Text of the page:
The Associated Press reported Secretary of State Rex Tillerson, who attended the meeting in the German city of Hamburg that lasted more than two hours, told reporters Trump raised the Kremlin’s efforts to interfere with the 2016 presidential election.
Tillerson said Putin denied his government sought to influence the outcome of the election. The U.S. and Russia after the meeting announced a ceasefire in southwestern Syria would take effect on Sunday at noon local time (5 a.m. EST on Sunday).
Tillerson did not mention Chechnya when he spoke with reporters after the meeting.
“The two leaders exchanged views on the current nature of the U.S.-Russia relationship and the future of the U.S.-Russia relationship,” he said.
Michael Anton, a spokesperson for the National Security Council, told the Washington Blade on Monday he “was not told that” Chechnya “came up.”
Chechnya is a semi-autonomous Russian republic in the North Caucuses.
Novaya Gazeta, an independent Russian newspaper, in April reported Chechen authorities have arrested more than 100 men because of their sexual orientation — or perceived sexual orientation — since the beginning of the year. At least three of these men have reportedly died after their arrest, while others have been beaten and tortured and sent to secret prisons.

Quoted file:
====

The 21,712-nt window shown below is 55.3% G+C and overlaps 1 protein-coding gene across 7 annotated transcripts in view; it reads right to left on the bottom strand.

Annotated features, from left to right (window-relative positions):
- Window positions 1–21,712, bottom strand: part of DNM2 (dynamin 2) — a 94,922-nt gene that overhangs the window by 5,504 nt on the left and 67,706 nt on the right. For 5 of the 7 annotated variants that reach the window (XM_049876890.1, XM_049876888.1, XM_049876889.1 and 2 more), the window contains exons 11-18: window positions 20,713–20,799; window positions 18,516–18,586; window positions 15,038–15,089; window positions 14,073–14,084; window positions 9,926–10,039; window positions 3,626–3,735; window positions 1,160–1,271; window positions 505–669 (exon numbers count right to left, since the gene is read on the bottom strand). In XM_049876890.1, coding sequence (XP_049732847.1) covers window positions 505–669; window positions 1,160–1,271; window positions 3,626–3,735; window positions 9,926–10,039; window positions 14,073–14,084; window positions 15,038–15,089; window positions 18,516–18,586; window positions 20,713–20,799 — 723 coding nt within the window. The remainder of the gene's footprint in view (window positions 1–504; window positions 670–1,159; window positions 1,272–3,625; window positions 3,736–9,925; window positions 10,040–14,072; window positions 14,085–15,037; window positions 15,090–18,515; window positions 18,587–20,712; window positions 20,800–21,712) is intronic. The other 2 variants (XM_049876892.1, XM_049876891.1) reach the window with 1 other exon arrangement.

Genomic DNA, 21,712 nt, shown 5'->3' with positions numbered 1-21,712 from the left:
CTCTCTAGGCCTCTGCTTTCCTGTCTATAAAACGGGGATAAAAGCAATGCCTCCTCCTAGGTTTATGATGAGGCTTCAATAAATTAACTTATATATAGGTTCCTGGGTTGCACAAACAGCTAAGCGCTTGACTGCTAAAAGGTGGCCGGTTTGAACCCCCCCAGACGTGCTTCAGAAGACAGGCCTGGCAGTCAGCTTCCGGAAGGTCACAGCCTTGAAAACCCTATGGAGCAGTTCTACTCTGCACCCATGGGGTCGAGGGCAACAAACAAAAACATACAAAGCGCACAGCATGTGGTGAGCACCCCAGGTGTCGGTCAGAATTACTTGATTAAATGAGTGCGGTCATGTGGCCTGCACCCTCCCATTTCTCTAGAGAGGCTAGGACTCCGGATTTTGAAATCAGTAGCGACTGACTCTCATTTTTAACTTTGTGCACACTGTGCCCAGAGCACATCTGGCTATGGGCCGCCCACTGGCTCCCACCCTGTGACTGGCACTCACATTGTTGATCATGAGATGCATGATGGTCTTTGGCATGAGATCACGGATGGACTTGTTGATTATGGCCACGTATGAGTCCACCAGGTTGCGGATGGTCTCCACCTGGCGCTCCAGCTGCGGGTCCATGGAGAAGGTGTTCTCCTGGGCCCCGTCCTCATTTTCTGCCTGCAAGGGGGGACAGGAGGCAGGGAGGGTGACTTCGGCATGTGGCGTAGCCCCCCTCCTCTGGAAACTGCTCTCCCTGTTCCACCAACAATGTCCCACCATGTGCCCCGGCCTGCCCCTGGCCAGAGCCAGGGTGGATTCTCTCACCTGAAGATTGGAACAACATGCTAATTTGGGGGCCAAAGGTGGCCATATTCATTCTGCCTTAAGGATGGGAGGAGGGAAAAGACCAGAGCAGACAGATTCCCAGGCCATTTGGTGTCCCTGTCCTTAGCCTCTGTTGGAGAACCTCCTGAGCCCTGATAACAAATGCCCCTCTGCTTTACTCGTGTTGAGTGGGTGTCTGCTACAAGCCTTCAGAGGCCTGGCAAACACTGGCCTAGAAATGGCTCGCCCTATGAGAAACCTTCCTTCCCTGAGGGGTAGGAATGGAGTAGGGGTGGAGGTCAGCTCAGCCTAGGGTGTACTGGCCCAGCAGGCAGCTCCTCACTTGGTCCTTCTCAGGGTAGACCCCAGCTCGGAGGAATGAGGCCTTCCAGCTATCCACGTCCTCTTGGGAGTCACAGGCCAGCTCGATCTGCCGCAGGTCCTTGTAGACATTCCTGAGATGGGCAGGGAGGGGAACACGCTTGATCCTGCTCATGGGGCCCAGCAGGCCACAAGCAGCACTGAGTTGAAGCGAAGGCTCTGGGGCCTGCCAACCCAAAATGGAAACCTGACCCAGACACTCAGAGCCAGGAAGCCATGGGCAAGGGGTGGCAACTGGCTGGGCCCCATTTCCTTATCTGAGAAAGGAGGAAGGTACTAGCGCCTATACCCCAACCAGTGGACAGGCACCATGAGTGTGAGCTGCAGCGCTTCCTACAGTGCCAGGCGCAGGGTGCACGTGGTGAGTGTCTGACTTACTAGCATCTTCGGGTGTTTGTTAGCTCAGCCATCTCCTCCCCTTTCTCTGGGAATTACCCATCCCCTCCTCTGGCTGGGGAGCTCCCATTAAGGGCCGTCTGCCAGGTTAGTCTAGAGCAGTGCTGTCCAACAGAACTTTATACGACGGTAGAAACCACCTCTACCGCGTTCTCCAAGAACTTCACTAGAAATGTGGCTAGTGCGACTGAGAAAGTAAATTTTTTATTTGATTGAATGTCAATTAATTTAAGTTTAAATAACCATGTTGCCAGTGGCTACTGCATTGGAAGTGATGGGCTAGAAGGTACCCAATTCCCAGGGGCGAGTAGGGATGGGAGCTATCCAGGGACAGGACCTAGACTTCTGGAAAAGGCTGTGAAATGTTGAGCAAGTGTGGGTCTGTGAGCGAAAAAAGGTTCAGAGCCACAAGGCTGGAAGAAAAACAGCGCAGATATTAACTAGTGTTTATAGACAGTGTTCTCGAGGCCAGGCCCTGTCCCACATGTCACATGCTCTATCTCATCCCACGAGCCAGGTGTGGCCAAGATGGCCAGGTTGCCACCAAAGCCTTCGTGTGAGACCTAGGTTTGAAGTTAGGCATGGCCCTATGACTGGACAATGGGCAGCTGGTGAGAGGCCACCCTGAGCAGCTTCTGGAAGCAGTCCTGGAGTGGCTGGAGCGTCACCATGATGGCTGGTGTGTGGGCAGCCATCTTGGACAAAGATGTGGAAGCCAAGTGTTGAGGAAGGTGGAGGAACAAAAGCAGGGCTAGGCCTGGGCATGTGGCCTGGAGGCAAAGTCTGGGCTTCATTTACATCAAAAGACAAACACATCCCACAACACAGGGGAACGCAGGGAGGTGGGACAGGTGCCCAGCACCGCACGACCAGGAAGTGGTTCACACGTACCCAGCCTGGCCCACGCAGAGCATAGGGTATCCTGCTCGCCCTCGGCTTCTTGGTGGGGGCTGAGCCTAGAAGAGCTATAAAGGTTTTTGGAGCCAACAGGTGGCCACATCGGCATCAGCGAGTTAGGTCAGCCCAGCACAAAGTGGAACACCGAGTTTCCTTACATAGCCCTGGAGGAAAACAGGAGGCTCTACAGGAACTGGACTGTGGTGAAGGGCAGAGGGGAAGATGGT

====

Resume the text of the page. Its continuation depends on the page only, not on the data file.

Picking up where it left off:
Chechen President Ramzan Kadyrov, who is a close Putin ally, and the Kremlin have downplayed or even dismissed these reports. The Russian LGBT Network — a Moscow-based advocacy group that is providing assistance to gay Chechens who have fled — has expressed skepticism over the Russian government’s claims that it has begun to investigate the crackdown.
Trump has yet to publicly comment on the crackdown, which has sparked outrage around the world.
Tillerson told U.S. Rep. David Cicilline (D-R.I.) last month during a House Foreign Affairs Committee hearing that he has not discussed it with Russian officials. Human Rights Campaign President Chad Griffin on Wednesday urged Trump to raise Chechnya with Putin during their meeting.
“I urge you to stand with the victims by calling on President Putin to take immediate action to bring the violence to an end and the perpetrators of these horrendous crimes to justice,” wrote Griffin in his open letter.
Chris Johnson contributed to this story.